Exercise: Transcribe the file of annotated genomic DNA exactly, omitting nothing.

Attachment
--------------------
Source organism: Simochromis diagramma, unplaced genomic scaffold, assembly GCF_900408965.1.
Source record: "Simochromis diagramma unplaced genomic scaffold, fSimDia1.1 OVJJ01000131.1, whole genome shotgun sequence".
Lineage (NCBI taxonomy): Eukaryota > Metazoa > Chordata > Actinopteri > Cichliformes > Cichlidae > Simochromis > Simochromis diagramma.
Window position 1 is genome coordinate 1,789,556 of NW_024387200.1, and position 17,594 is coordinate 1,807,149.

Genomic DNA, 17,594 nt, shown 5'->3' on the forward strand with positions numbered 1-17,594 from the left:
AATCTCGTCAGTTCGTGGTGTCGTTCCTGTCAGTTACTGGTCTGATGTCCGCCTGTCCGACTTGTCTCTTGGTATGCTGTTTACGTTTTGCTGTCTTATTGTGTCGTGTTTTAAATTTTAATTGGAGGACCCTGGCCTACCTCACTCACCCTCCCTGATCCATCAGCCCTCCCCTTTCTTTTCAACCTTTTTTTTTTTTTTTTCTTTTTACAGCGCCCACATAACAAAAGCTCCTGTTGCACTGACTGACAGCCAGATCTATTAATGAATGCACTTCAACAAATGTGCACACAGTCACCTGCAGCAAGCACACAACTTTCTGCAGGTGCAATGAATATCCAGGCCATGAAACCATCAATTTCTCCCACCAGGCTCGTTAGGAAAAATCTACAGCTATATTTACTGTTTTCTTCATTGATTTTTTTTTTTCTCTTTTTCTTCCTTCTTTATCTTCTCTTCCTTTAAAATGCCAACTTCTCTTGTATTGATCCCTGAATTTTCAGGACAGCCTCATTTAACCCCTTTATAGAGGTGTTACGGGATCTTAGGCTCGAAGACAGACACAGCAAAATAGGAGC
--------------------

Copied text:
Source organism: Simochromis diagramma, unplaced genomic scaffold, assembly GCF_900408965.1.
Source record: "Simochromis diagramma unplaced genomic scaffold, fSimDia1.1 OVJJ01000131.1, whole genome shotgun sequence".
Lineage (NCBI taxonomy): Eukaryota > Metazoa > Chordata > Actinopteri > Cichliformes > Cichlidae > Simochromis > Simochromis diagramma.
Window position 1 is genome coordinate 1,789,556 of NW_024387200.1, and position 17,594 is coordinate 1,807,149.

Genomic DNA, 17,594 nt, shown 5'->3' on the forward strand with positions numbered 1-17,594 from the left:
AATCTCGTCAGTTCGTGGTGTCGTTCCTGTCAGTTACTGGTCTGATGTCCGCCTGTCCGACTTGTCTCTTGGTATGCTGTTTACGTTTTGCTGTCTTATTGTGTCGTGTTTTAAATTTTAATTGGAGGACCCTGGCCTACCTCACTCACCCTCCCTGATCCATCAGCCCTCCCCTTTCTTTTCAACCTTTTTTTTTTTTTTTTCTTTTTACAGCGCCCACATAACAAAAGCTCCTGTTGCACTGACTGACAGCCAGATCTATTAATGAATGCACTTCAACAAATGTGCACACAGTCACCTGCAGCAAGCACACAACTTTCTGCAGGTGCAATGAATATCCAGGCCATGAAACCATCAATTTCTCCCACCAGGCTCGTTAGGAAAAATCTACAGCTATATTTACTGTTTTCTTCATTGATTTTTTTTTTTCTCTTTTTCTTCCTTCTTTATCTTCTCTTCCTTTAAAATGCCAACTTCTCTTGTATTGATCCCTGAATTTTCAGGACAGCCTCATTTAACCCCTTTATAGAGGTGTTACGGGATCTTAGGCTCGAAGACAGACACAGCAAAATAGGAGC